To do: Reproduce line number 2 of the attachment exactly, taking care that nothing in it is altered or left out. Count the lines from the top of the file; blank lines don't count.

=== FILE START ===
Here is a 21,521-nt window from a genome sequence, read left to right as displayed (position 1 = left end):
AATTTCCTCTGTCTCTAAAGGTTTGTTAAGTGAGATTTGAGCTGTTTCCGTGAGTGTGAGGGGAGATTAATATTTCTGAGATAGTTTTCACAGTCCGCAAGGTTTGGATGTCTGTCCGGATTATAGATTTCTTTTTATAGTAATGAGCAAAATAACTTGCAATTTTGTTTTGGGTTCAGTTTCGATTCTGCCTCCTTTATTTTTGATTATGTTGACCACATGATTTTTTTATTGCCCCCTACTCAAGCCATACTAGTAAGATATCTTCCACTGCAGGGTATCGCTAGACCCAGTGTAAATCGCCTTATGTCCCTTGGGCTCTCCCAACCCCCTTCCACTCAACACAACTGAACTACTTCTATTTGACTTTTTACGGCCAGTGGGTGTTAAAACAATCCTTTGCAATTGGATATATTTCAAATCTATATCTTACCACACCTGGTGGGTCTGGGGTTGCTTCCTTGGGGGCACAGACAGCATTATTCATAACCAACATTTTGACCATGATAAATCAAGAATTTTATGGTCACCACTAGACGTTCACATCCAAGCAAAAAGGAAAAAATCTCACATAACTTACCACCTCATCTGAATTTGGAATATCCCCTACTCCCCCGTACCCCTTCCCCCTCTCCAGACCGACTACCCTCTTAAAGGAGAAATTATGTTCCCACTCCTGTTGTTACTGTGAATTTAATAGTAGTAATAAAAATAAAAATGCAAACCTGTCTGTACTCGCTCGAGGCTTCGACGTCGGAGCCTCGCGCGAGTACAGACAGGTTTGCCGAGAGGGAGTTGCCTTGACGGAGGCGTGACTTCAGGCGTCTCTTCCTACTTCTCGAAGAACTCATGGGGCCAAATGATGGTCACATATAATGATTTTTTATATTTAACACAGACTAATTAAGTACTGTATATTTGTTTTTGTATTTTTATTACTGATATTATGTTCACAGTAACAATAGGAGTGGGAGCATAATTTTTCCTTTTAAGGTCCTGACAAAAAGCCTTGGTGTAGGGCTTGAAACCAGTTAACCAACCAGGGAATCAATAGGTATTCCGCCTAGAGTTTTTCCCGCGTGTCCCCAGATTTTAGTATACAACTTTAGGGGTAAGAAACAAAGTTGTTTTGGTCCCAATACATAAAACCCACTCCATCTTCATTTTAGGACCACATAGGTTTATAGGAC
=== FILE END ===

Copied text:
AATTTCCTCTGTCTCTAAAGGTTTGTTAAGTGAGATTTGAGCTGTTTCCGTGAGTGTGAGGGGAGATTAATATTTCTGAGATAGTTTTCACAGTCCGCAAGGTTTGGATGTCTGTCCGGATTATAGATTTCTTTTTATAGTAATGAGCAAAATAACTTGCAATTTTGTTTTGGGTTCAGTTTCGATTCTGCCTCCTTTATTTTTGATTATGTTGACCACATGATTTTTTTATTGCCCCCTACTCAAGCCATACTAGTAAGATATCTTCCACTGCAGGGTATCGCTAGACCCAGTGTAAATCGCCTTATGTCCCTTGGGCTCTCCCAACCCCCTTCCACTCAACACAACTGAACTACTTCTATTTGACTTTTTACGGCCAGTGGGTGTTAAAACAATCCTTTGCAATTGGATATATTTCAAATCTATATCTTACCACACCTGGTGGGTCTGGGGTTGCTTCCTTGGGGGCACAGACAGCATTATTCATAACCAACATTTTGACCATGATAAATCAAGAATTTTATGGTCACCACTAGACGTTCACATCCAAGCAAAAAGGAAAAAATCTCACATAACTTACCACCTCATCTGAATTTGGAATATCCCCTACTCCCCCGTACCCCTTCCCCCTCTCCAGACCGACTACCCTCTTAAAGGAGAAATTATGTTCCCACTCCTGTTGTTACTGTGAATTTAATAGTAGTAATAAAAATAAAAATGCAAACCTGTCTGTACTCGCTCGAGGCTTCGACGTCGGAGCCTCGCGCGAGTACAGACAGGTTTGCCGAGAGGGAGTTGCCTTGACGGAGGCGTGACTTCAGGCGTCTCTTCCTACTTCTCGAAGAACTCATGGGGCCAAATGATGGTCACATATAATGATTTTTTATATTTAACACAGACTAATTAAGTACTGTATATTTGTTTTTGTATTTTTATTACTGATATTATGTTCACAGTAACAATAGGAGTGGGAGCATAATTTTTCCTTTTAAGGTCCTGACAAAAAGCCTTGGTGTAGGGCTTGAAACCAGTTAACCAACCAGGGAATCAATAGGTATTCCGCCTAGAGTTTTTCCCGCGTGTCCCCAGATTTTAGTATACAACTTTAGGGGTAAGAAACAAAGTTGTTTTGGTCCCAATACATAAAACCCACTCCATCTTCATTTTAGGACCACATAGGTTTATAGGAC